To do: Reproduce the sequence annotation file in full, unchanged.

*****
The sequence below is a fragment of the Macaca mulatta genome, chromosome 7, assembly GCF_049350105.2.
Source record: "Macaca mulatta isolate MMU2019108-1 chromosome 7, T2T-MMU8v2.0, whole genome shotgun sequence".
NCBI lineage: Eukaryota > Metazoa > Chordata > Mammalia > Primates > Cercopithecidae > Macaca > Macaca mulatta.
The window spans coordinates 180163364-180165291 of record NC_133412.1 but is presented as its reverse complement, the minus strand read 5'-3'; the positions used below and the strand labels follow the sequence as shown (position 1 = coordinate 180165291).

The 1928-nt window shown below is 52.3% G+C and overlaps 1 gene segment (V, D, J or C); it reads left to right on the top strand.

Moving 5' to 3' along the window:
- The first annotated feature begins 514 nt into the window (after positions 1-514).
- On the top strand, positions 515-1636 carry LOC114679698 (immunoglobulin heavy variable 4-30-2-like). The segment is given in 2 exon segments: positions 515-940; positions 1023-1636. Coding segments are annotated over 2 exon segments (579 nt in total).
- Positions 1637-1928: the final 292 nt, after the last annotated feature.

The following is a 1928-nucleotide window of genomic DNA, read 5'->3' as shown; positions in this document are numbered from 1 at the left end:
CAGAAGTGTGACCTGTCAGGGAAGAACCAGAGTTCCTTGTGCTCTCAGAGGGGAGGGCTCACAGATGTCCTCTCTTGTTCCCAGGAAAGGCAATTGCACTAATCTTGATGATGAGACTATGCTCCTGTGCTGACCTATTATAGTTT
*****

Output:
The sequence below is a fragment of the Macaca mulatta genome, chromosome 7, assembly GCF_049350105.2.
Source record: "Macaca mulatta isolate MMU2019108-1 chromosome 7, T2T-MMU8v2.0, whole genome shotgun sequence".
NCBI lineage: Eukaryota > Metazoa > Chordata > Mammalia > Primates > Cercopithecidae > Macaca > Macaca mulatta.
The window spans coordinates 180163364-180165291 of record NC_133412.1 but is presented as its reverse complement, the minus strand read 5'-3'; the positions used below and the strand labels follow the sequence as shown (position 1 = coordinate 180165291).

The 1928-nt window shown below is 52.3% G+C and overlaps 1 gene segment (V, D, J or C); it reads left to right on the top strand.

Moving 5' to 3' along the window:
- The first annotated feature begins 514 nt into the window (after positions 1-514).
- On the top strand, positions 515-1636 carry LOC114679698 (immunoglobulin heavy variable 4-30-2-like). The segment is given in 2 exon segments: positions 515-940; positions 1023-1636. Coding segments are annotated over 2 exon segments (579 nt in total).
- Positions 1637-1928: the final 292 nt, after the last annotated feature.

The following is a 1928-nucleotide window of genomic DNA, read 5'->3' as shown; positions in this document are numbered from 1 at the left end:
CAGAAGTGTGACCTGTCAGGGAAGAACCAGAGTTCCTTGTGCTCTCAGAGGGGAGGGCTCACAGATGTCCTCTCTTGTTCCCAGGAAAGGCAATTGCACTAATCTTGATGATGAGACTATGCTCCTGTGCTGACCTATTATAGTTT